Things You Need To Be Aware Of When Shopping For Ammunition For Your Firearm

Buying gun ammunition for your firearms is not overly challenging if you pay careful attention to what you are buying. Sourcing gun ammo from places that are reputable and sell quality brands is essential, and there are some things you can do to ensure your safety and that your firearms are not damaged by subpar ammo.

Check Your Ammo

When you buy gun ammunition from any vendor or source, take a minute to look it over before putting it in your gun. The primer on the rear of the casing should be tight and flush with the shell casing. If there are gaps around the casing and the primer, gases could leak when the round is fired, damaging the firearm's action. 

Look at the casing where the bullet is crimped in as well. There should be no gaps around the bullet, and the crimp should be clean and smooth. If it is not, do not use the round. In most cases, a gap around the bullet will not cause a failure in the gun, but the escaping gases will not propel the bullet at full speed, and it could be ineffective when it impacts the target. 

Check the body of the casing for dents or swelling, look for any stress cracks or micro-cracks on the surface, and keep an eye out for discoloration or corrosion on the casing, bullet, or primer. Discard any gun ammo with any of these problems and do not use it in your firearms.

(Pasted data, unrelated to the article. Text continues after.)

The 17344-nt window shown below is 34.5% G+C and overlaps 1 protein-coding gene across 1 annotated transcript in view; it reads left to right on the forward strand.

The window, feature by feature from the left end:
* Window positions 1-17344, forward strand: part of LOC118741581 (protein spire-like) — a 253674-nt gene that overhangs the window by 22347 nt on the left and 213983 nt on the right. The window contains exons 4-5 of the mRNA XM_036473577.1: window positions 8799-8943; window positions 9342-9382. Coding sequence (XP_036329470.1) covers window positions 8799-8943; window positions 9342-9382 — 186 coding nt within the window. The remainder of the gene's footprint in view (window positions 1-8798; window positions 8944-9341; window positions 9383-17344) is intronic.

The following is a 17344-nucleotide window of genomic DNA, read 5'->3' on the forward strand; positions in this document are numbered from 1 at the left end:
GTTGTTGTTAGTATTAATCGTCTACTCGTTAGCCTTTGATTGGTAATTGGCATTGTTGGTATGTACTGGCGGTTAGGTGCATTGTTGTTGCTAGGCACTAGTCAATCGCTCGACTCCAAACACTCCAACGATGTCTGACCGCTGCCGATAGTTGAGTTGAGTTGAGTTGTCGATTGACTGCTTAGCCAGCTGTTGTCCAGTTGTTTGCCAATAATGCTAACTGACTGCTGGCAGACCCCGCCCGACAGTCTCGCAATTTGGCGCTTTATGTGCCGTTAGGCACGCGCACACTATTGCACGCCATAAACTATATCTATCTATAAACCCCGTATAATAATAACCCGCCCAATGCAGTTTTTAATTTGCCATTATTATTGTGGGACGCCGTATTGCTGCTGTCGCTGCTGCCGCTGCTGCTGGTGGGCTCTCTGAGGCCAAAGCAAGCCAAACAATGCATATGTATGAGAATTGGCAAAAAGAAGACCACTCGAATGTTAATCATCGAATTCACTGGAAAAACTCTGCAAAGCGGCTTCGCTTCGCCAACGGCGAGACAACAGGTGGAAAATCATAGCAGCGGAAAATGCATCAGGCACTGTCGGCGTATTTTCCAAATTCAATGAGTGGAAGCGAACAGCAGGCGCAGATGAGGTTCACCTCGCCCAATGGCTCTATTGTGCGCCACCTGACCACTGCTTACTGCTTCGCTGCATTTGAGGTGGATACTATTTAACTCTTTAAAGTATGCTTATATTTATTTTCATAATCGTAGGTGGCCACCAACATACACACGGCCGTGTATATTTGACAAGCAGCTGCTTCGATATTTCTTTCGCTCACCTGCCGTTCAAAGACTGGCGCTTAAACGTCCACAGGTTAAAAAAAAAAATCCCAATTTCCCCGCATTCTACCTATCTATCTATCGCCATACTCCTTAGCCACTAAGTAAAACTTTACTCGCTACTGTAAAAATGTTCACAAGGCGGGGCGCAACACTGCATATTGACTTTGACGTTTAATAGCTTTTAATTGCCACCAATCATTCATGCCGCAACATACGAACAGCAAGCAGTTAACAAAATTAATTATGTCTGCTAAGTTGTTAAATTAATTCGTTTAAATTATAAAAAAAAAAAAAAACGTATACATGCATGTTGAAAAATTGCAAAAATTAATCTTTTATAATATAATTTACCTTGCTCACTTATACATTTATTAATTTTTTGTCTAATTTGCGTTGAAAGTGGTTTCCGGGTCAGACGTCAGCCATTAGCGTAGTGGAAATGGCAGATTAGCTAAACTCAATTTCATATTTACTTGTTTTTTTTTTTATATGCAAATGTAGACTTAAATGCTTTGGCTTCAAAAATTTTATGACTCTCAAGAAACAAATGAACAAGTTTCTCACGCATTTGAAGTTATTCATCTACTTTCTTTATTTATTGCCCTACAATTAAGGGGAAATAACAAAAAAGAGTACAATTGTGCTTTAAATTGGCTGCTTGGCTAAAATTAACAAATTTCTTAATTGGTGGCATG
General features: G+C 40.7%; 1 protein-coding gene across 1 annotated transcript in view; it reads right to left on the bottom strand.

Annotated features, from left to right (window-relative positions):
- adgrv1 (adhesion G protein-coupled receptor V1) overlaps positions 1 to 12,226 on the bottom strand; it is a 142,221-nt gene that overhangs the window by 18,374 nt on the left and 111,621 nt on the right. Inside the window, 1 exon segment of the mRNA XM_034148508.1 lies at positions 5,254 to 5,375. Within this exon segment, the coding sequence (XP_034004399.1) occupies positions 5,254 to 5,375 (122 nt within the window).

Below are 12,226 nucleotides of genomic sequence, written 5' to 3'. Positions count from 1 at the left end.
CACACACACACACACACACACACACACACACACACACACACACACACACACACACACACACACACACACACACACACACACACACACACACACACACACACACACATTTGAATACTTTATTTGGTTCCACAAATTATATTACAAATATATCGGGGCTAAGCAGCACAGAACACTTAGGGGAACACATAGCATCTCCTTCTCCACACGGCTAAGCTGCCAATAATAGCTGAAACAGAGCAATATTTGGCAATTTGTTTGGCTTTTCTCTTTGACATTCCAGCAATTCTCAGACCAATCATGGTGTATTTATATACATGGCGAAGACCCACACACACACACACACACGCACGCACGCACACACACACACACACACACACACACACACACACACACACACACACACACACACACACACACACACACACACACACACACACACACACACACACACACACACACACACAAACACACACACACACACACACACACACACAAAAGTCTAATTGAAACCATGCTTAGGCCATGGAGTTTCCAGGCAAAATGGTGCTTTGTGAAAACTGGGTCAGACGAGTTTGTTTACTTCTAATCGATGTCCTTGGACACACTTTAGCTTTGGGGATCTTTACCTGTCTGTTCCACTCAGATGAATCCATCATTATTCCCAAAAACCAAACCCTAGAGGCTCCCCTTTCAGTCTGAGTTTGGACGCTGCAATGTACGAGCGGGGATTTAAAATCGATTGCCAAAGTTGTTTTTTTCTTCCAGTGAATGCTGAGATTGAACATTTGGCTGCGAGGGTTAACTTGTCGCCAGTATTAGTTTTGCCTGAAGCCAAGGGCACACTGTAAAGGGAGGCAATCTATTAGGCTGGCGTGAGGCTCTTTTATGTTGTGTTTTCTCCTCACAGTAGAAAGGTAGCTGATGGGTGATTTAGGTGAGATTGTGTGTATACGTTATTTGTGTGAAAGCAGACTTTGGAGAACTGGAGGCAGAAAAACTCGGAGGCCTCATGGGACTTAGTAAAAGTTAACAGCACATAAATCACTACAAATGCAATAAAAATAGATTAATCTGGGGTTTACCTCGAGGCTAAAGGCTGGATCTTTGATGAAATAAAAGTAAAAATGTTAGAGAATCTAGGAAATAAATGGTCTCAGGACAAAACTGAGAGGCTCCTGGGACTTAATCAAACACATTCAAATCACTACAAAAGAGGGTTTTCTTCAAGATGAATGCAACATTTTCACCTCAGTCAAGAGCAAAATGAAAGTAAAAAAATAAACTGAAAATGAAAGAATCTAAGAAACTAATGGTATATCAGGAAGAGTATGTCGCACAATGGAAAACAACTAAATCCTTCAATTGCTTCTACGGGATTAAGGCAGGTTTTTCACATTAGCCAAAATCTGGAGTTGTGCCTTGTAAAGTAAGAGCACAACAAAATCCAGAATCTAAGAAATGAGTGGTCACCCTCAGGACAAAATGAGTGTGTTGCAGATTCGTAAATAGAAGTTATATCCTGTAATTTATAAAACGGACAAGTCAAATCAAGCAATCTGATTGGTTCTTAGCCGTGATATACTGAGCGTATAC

Buy Local

There are a lot of places you can buy gun ammunition, including online retailers that will ship the ammo to your home. However, buying gun ammo from a local gun shop or sporting good store allows you the opportunity to open the box and look at each round before you purchase that box. Most gun shops are happy to allow customers that option, and in most cases, the shop owner will open the boxes when they put them on the counter. 

If you are unsure what to look for when checking ammunition, ask the gun shop owner to show you how to check it. The owner can go over each area to look at, what to look for, and how to tell if the gun ammo is good.

If you open a box that has some issues, let the gun shop owner know to check the lot number on the box and inspect the ammunition they have on the shelf. If you do find a problem, most gun shops will replace the gun ammo for you, but take the ammo in with you so they can see what is wrong with it when you are getting replacements.

Contact a local gun ammunition supplier to learn more.